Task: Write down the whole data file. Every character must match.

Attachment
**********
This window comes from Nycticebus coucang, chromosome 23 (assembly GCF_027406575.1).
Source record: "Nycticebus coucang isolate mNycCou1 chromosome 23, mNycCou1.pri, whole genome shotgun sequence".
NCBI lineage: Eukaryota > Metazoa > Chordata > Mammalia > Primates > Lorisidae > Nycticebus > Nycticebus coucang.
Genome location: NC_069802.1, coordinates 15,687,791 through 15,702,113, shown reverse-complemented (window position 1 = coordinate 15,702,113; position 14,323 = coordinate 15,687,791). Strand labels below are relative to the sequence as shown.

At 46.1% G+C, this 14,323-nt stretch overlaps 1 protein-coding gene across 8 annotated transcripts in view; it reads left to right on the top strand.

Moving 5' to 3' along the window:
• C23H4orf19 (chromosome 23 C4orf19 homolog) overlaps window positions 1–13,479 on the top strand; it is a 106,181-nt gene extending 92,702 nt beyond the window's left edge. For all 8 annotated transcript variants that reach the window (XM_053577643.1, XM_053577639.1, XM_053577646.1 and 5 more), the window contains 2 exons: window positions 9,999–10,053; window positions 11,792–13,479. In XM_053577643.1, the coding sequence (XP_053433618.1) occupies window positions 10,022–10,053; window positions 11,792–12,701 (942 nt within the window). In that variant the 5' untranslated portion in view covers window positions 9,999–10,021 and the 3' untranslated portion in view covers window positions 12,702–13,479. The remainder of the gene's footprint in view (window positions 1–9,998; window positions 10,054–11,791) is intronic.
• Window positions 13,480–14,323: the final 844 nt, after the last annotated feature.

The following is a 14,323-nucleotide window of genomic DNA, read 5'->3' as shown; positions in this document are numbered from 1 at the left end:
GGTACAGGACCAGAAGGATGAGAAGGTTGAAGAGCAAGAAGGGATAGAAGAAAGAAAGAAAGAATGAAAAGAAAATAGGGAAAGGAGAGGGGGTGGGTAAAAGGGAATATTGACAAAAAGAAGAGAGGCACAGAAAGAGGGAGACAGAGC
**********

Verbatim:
This window comes from Nycticebus coucang, chromosome 23 (assembly GCF_027406575.1).
Source record: "Nycticebus coucang isolate mNycCou1 chromosome 23, mNycCou1.pri, whole genome shotgun sequence".
NCBI lineage: Eukaryota > Metazoa > Chordata > Mammalia > Primates > Lorisidae > Nycticebus > Nycticebus coucang.
Genome location: NC_069802.1, coordinates 15,687,791 through 15,702,113, shown reverse-complemented (window position 1 = coordinate 15,702,113; position 14,323 = coordinate 15,687,791). Strand labels below are relative to the sequence as shown.

At 46.1% G+C, this 14,323-nt stretch overlaps 1 protein-coding gene across 8 annotated transcripts in view; it reads left to right on the top strand.

Moving 5' to 3' along the window:
• C23H4orf19 (chromosome 23 C4orf19 homolog) overlaps window positions 1–13,479 on the top strand; it is a 106,181-nt gene extending 92,702 nt beyond the window's left edge. For all 8 annotated transcript variants that reach the window (XM_053577643.1, XM_053577639.1, XM_053577646.1 and 5 more), the window contains 2 exons: window positions 9,999–10,053; window positions 11,792–13,479. In XM_053577643.1, the coding sequence (XP_053433618.1) occupies window positions 10,022–10,053; window positions 11,792–12,701 (942 nt within the window). In that variant the 5' untranslated portion in view covers window positions 9,999–10,021 and the 3' untranslated portion in view covers window positions 12,702–13,479. The remainder of the gene's footprint in view (window positions 1–9,998; window positions 10,054–11,791) is intronic.
• Window positions 13,480–14,323: the final 844 nt, after the last annotated feature.

The following is a 14,323-nucleotide window of genomic DNA, read 5'->3' as shown; positions in this document are numbered from 1 at the left end:
GGTACAGGACCAGAAGGATGAGAAGGTTGAAGAGCAAGAAGGGATAGAAGAAAGAAAGAAAGAATGAAAAGAAAATAGGGAAAGGAGAGGGGGTGGGTAAAAGGGAATATTGACAAAAAGAAGAGAGGCACAGAAAGAGGGAGACAGAGC